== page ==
Night Hunting: What to Expect and What to Bring
A Guest Blog by Josh Montgomery
Even for people experienced hunting game during the day, it can be quite the shift to move to night hunting. After all, the lack of lighting can significantly change how you view your environment and the game you’re hunting could be new to you. Here, we are going to take a look at what you should bring to your night hunting trip and what you should bring.
Differences in Game
During the day, most hunters hunt whitetail deer. At night, though, many hunters go after predators - especially coyotes. These animals are very different, so you’ll want to take the time to learn their differences in behavior.
When hunting predators, you need to make extra sure to focus on safety. Coyotes are adaptable and have animals as small as a frog or big as a deer as prey. We’ll look at some of the gear you’ll want to keep with you for both efficiency and safety.
Getting a Hunting License
You’ll want to make sure that your hunting license permits night hunting and coyote hunting. Some states tightly regulate or don’t allow night hunting so it’s important to take a close look at state-by-state laws.
A typical exception to tight regulations to coyote hunting is that some states allow killing a coyote if it comes onto your property. This is a common rule that helps farmers to protect livestock or families to protect pets threatened by coyotes. It also helps those personally in danger from a coyote. Again, though, it’s important to consider your state’s laws.
Scout: Day or Night?
Like many other points, the idea of scouting during the day or night has some different opinions. On the one hand, you can see better during the day, so it’s easy to spot tracks and signs. Alternatively, night is when coyotes are active, giving you a better sense of where they go through calls.
Either way, hunters generally agree that scouting takes time. Many also suggest that you mark the locations that you note as important. Landmarks are a great, traditional method but many prefer GPS markers anymore because it gives you a specific location without having to be too close.
Choosing a Weapon for Hunting
One of the biggest considerations for use when hunting is the weapon you’ll want to use. There are a few potential options. Some suggestions from veteran hunters include an AR15, a .223 bolt-action rifle, or a No. 4 buckshot. With options like these, you’ll be prepared for long range or short range use.
As we’ve already touched on a couple of times, hunting in the dark can put you a distinct disadvantage if you don’t take steps to overcome that handicap. So, you’ll need to consider gear that will help you increase your visibility.
There are a few options here and part of this choice will come down to what you can afford. At the higher end, there are thermal devices. If you aren’t familiar, instead of adding more minute detail to visuals, these devices are going to show you where heat is. This means that they will pick up the coyote’s position by detecting their body heat.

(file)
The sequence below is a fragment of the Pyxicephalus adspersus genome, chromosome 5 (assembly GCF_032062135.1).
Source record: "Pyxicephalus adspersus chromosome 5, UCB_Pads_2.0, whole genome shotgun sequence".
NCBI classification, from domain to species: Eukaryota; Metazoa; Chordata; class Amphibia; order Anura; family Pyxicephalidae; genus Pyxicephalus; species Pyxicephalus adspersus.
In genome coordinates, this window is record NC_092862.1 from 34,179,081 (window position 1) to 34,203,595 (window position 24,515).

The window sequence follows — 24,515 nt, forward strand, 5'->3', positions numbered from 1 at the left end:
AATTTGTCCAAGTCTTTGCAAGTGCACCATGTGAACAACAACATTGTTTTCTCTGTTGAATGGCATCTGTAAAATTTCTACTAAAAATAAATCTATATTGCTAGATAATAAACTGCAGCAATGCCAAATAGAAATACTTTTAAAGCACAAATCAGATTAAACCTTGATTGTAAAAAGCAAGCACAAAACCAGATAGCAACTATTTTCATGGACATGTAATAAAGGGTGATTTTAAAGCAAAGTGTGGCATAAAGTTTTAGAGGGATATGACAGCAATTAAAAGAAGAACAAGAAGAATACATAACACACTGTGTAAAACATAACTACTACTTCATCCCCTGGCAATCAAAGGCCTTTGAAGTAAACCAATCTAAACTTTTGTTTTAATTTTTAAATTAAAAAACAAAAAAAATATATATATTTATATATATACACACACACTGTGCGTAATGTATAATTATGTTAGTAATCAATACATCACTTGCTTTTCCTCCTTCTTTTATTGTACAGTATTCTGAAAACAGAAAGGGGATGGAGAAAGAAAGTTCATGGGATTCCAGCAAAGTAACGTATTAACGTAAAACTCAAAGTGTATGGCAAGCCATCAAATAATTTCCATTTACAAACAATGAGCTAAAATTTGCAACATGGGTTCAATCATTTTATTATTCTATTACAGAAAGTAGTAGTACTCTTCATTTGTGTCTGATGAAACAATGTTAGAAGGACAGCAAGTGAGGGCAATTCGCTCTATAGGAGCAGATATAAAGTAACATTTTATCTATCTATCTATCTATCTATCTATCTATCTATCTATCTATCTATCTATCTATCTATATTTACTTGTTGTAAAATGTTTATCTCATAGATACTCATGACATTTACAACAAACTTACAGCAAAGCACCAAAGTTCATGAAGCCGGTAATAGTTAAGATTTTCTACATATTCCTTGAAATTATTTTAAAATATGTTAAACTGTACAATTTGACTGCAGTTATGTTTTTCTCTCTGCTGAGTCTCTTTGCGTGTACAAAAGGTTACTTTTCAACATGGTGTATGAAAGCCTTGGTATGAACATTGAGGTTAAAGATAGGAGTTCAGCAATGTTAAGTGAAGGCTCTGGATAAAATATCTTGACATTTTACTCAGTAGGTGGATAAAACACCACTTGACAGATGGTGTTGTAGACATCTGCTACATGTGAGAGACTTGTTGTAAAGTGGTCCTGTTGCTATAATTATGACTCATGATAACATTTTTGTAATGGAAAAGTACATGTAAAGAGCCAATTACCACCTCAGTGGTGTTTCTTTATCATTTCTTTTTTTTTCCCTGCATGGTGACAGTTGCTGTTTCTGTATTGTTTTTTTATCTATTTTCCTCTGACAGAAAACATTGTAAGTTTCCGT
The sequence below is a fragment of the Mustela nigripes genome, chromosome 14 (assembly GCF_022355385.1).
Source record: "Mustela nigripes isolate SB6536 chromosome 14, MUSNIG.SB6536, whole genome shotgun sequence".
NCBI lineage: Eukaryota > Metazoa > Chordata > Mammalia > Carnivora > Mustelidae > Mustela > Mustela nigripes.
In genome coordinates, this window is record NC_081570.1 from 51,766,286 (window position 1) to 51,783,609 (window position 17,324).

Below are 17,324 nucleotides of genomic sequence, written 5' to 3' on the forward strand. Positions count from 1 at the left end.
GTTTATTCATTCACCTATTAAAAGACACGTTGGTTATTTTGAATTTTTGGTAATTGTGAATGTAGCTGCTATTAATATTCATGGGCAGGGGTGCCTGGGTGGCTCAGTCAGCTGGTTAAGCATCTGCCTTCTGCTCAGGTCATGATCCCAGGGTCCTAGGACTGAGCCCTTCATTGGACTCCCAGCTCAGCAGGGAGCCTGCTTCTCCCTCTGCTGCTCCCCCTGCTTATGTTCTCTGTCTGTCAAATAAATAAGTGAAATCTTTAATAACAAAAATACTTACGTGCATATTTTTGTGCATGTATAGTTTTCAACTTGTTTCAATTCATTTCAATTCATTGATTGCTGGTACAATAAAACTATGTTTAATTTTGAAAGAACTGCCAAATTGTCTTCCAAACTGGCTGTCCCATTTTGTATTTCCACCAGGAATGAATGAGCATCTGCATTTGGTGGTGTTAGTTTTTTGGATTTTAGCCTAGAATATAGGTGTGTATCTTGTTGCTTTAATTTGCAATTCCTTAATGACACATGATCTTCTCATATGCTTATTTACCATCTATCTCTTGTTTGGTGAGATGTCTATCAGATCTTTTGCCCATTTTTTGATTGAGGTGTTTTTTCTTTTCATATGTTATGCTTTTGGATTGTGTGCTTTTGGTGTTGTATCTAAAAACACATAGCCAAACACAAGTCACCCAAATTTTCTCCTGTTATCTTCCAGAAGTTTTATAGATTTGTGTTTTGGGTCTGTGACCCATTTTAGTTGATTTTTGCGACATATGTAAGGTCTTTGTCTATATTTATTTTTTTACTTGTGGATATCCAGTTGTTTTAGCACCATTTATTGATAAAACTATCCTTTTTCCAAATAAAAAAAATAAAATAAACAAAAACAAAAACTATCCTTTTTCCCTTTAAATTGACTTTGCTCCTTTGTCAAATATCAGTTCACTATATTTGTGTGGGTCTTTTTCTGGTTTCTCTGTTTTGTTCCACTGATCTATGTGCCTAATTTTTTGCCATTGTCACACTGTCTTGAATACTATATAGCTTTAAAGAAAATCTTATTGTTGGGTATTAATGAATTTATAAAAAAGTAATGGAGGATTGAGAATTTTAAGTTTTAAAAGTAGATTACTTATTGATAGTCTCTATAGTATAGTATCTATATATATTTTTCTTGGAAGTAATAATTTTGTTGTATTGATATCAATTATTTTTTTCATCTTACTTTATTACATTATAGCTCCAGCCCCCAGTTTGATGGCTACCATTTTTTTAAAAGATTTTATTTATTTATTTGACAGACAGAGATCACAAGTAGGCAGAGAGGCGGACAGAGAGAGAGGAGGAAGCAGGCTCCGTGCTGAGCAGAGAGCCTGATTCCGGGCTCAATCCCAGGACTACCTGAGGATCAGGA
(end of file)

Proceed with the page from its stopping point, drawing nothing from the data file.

Another is night vision. This is the choice that will allow you to see better detail in the dark. The vision offered through this is typically hued with a green tint. Night vision also works through glass (such as a car window) while thermal imaging does not.
When it comes to these two options, again, check your local laws. Some of them outlaw these devices on the ground that it gives the hunter an unfair advantage.
There is also the option of hunting lights. These come in more options than you might think. Many hunters have their own personal preference between red, white, or green light. White tends to attract animals like bobcats, coyotes, and foxes. Red reflects off eyes very well and green is popular as well. Many say that red light affects their own vision less than other colors of light. The Outrigger Outdoors Bow Mounted Light is unique in that it comes standard with all three color options included in one light.
Lighting also helps you communicate with others you might be hunting with non-verbally. Specifically, slightly shaking or wiggling the light when an animal is visible is the most popular signal.
Consider the Moon Phase
Never overlook the phase of the moon. The brightness you need with you lights will vary between a dark new moon and a bright full moon.
You’ve probably already noticed there’s a calm and quiet at night vs. during the day. This means that you’re calls are going to carry further, faster. Animals like coyotes are also very vocal once night falls.
Different hunters typically have slightly different methods for calling and locating coyotes. However, the core method of using a variety of howls to locate them is used almost universally. Many use higher pitches at night to match natural howls and sometimes even use lower-pitched calls to see if they can get an idea of where they are during the day.
Traditional calling is difficult, though. As an alternative, many hunters use mouth-blown or electronic calls. You can get these in a variety of sizes and shapes. They are also rather easy to pocket, so you can carry them wherever you go without putting in extra effort.
One final thing to keep in mind and expect from night hunting is that it does take a lot of patience. While coyotes do have their guard down more at night, that doesn’t mean you can locate and walk up to one. A general rule of thumb is to use your call around 3 to 5 minutes. If you don’t get any reaction or spot anything after 30 to 45 minutes, it’s probably best to change positions.
Night hunting can be a unique and rewarding experience. On the other hand, it also presents new challenges to hunters who are new to it. With the tips and gear we’ve looked at here, you’ll be well prepared for your first venture into night hunting.